When it comes to working with an independent MLO versus a bank-employed loan officer, however, you may want to know what sets them apart from one-another:
- Compensation. A bank employee will receive income regardless of the end-result of your loan, but an independent MLO is only paid commission if you close.
- Loan access. An independent MLO may have the ability to submit your loan application to multiple mortgage brokers or lenders, while a mortgage banker will only submit your application to their employer.
- Licensing. Bank-employed loan officers may have to be screened and trained by their employers, but unlike independent MLOs, they do not always have to carry individual licenses from the Nationwide Multistate Licensing System (NMLS).
How to Choose a Mortgage Loan Originator
Deciding which independent MLO, bank or non-bank lender to go with is really a matter of preference, says Ellis, but referrals from friends and family can help.
To find the right mortgage loan originator, Diaz recommends that you start by shopping around and asking questions, since not every MLO will be a good fit. “Sometimes we work for a lender or we work for a bank, and our lender doesn’t have the program that’s the best fit for the client,” he says.
Beyond the ability to help you apply for the best loans, both Ellis and Diaz agree that “chemistry” matters, since you can really benefit from things like a natural connection, comfort in discussing your finances with your MLO, and shared communication styles.
On the other hand, there are some red flags that should prevent you from working with an unscrupulous lender or mortgage loan originator:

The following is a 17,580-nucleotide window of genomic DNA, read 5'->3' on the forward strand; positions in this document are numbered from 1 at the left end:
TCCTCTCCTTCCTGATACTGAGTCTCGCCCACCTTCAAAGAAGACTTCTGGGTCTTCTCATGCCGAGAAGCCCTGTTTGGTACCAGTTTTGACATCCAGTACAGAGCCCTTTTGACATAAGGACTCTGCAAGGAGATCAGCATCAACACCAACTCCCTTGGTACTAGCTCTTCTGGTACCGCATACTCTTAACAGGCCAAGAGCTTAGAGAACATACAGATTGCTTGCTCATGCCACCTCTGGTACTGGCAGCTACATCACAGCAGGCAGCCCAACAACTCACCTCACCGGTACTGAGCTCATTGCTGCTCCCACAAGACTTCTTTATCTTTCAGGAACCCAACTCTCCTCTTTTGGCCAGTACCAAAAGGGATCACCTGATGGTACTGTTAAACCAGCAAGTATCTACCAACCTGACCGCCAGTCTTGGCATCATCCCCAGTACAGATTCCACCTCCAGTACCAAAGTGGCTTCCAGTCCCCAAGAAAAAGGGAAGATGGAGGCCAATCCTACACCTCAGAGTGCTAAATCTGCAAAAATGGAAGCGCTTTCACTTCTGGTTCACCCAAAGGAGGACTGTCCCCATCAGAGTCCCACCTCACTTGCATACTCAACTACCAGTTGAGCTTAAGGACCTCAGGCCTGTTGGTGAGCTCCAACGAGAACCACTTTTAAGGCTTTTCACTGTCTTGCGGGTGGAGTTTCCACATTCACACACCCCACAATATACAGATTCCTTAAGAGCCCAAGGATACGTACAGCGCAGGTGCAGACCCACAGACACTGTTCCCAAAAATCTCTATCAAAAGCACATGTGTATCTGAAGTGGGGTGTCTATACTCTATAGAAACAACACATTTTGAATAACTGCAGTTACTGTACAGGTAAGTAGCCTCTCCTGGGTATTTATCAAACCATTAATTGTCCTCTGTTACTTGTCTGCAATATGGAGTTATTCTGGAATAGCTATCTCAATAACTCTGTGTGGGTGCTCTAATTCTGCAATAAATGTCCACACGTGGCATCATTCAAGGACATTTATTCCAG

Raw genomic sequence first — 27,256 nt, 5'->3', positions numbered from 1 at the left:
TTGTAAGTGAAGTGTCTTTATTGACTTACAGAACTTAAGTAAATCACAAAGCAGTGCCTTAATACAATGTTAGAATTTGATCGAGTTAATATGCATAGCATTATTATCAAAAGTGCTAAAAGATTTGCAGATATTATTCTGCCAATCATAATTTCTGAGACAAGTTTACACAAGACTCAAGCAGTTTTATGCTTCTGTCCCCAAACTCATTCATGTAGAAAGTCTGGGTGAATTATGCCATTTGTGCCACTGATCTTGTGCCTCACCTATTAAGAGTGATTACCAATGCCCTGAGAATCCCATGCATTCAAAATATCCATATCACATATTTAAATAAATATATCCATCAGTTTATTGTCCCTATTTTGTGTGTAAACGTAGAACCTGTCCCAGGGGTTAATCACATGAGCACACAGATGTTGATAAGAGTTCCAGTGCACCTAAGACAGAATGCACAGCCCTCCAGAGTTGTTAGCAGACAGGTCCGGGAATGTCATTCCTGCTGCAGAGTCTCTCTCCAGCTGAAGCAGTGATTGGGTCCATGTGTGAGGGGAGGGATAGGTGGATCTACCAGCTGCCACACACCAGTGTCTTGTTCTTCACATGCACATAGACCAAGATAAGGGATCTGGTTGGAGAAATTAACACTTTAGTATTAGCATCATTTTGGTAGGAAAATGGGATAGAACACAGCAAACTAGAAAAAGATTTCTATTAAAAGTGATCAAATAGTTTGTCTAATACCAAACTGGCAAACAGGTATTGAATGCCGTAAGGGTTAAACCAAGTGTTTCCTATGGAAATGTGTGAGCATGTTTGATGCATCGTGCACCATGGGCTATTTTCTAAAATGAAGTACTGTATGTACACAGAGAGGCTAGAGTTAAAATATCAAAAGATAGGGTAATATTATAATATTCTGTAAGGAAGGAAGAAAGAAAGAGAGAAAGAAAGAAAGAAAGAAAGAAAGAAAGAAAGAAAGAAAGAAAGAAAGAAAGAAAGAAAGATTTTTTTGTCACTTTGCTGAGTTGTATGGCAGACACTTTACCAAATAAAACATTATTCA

- Independent MLOs who don’t have a current license
- Up-front fees or any fees that are to be paid directly to the agent
- Pushy or impatient behavior
- Pressure to sign blank documents or to fabricate information
In addition to falsified documents, Ellis points out that you should be on the lookout for common signs of mortgage fraud, like last minute changes to your wiring instructions. If you receive an urgent email or written communication requesting a wire, it may even be from a fraudster who’s impersonating your lending institution. Be sure to call your MLO directly to confirm.
Frequently Asked Questions (FAQ):
Do mortgage loan originators need to be licensed?
Yes. The Secure and Fair Enforcement for Mortgage Licensing Act of 2008 (SAFE Act) requires residential mortgage loan originators (MLOs) to obtain and maintain licenses, whether through their employer or through the state.
In order to maintain licensing, an MLO who works as an independent contractor must complete ongoing education and pass an annual background check and credit check.
How much are mortgage origination fees?
Most lenders charge around 1% of the total loan amount for origination fees. If you were to borrow $500,000, that 1% fee would amount to $5,000.